Über den Autor
Fahui Wang is an Associate Professor of Geography at Northern Illinols University. His research interests include spatial analysis and GIS applications in crime, healthcare and cancer studies. His research has been supported by the National Institute of Justice, the U.S. Department of Health and Human Services and the National Nature Sciences Foundation of China.
Section I. GIS and Data Sharing, 1. GIS as a Communication Process: Experiences from the Milwaukee COMPASS Project, 2. Inter-Jurisdictional Law Enforcement Data Sharing Issues: The Benefits of the use of Geo-Spatial Technologies and the Barriers to more Widespread Cooperation, Section II. Data Issues in Crime Studies, 3. Garbage In, Garbage Out: Geocoding Accuracy and the Spatial Analysis of Crime, 4. Disaggregating the Journey to Homicide, 5. Constructing Geographic Areas for Homicide Rate Analysis in Small Populations, Section III. Geographic Profiling, 6. Geographic Profiling for Serial Crime Investigation, 7. Single Incident Geographical Profiling, 8. Geographic Profiling and Spatial Analysis of Serial Homicides, Section IV. Crime Monitoring and Tracking, 9. Geographic Surveillance of Crime Frequencies in Small Areas, 10. Application of Tracking Signals to Detect Time Series Pattern Changes in Crime Mapping Systems, 11. Integrating GIS, GPS and MIS on the Web: Crime Trax in Florida, Section V. New Methods and Technologies, 12. Simulating Crime Events and Crime Patterns in a RA/CA Model Lin Liu, Xuguang Wang, John Eck, Jun Liang, University of Cincinnati, USA 13. Integrating Geographic Information Systems and Maximal Covering Models to Determine Optimal Police Patrol Areas, 14. Web GIS for Mapping Community Crime Rates: Approaches and Challenges, 15. Identifying "Hot Link" Between Crime and Crime-Related Locations, 16. Remote Sensing and Spatial Statistics as Tools in Crime Analysis, Section VI. Crime and Community Characteristics, 17. The Routine Activities of Youth and Neighborhood Violence: Spatial Modeling of Place, Time and Crime, 18. Measuring Crime in and around Public Housing Using GIS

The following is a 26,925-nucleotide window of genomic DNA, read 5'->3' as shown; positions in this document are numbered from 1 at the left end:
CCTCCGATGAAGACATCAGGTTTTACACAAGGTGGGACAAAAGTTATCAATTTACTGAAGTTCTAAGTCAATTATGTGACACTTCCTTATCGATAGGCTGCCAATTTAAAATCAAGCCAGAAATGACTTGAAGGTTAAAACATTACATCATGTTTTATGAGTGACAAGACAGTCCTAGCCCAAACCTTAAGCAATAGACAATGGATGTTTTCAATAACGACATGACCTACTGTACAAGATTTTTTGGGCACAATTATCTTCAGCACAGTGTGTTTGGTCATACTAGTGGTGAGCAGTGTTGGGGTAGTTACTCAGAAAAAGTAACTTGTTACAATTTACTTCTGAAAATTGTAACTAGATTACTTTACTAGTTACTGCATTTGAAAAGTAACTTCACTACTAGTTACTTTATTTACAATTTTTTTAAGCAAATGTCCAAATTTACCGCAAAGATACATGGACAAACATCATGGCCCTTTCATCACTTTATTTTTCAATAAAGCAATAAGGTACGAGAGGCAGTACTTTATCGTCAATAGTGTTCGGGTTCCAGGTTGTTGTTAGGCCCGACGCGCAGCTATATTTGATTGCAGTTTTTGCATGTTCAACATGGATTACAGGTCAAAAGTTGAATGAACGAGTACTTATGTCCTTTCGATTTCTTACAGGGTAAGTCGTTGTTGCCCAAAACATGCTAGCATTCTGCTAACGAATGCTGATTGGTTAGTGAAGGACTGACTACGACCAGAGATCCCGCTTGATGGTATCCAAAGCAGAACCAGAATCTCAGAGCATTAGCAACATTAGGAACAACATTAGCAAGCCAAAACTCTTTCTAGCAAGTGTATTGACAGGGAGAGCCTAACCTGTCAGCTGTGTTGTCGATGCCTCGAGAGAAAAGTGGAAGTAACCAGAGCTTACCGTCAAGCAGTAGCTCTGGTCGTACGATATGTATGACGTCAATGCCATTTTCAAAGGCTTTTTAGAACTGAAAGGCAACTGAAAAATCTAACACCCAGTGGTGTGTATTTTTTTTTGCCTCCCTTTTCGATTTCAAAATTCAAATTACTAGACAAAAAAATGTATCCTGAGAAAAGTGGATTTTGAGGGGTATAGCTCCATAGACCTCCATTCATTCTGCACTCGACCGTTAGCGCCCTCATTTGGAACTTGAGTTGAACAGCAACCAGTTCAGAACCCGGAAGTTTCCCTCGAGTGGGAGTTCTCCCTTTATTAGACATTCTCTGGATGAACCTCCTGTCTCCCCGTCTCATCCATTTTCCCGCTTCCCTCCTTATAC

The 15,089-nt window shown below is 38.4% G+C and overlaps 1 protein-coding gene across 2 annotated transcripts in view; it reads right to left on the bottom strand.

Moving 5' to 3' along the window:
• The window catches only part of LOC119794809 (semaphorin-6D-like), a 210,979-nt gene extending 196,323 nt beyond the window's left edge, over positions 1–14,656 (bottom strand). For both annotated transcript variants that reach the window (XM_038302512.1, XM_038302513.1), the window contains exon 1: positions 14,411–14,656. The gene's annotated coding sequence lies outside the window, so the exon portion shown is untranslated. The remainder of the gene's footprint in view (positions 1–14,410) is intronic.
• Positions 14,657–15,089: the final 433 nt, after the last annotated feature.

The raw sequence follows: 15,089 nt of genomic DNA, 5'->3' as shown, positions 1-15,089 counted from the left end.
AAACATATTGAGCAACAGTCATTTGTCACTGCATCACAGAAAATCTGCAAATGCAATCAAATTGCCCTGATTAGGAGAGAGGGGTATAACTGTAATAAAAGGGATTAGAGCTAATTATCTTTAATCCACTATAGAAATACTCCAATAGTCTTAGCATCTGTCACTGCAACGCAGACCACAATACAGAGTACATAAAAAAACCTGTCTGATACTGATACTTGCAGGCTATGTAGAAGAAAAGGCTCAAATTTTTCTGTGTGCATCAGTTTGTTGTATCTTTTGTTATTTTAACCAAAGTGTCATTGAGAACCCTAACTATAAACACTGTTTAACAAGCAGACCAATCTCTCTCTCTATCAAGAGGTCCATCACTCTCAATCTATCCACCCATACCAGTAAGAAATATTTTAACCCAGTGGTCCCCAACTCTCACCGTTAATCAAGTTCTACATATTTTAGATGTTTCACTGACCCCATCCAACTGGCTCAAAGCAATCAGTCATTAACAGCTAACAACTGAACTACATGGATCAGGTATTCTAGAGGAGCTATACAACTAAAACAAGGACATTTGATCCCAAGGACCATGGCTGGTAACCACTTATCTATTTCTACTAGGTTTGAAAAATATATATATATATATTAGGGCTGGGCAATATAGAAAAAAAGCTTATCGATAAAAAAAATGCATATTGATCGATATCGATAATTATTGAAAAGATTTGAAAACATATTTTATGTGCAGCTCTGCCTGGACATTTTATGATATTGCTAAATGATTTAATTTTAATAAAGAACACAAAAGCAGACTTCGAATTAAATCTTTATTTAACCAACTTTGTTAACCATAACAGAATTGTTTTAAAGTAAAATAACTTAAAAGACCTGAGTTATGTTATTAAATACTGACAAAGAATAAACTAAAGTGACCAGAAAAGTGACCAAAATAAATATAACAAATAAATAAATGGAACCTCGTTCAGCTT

This book features a diverse array of GIS applications in crime analysis, from general issues such as GIS as a communication process and inter-jurisdictional data sharing to specific applications in tracking serial killers and predicting juvenile violence.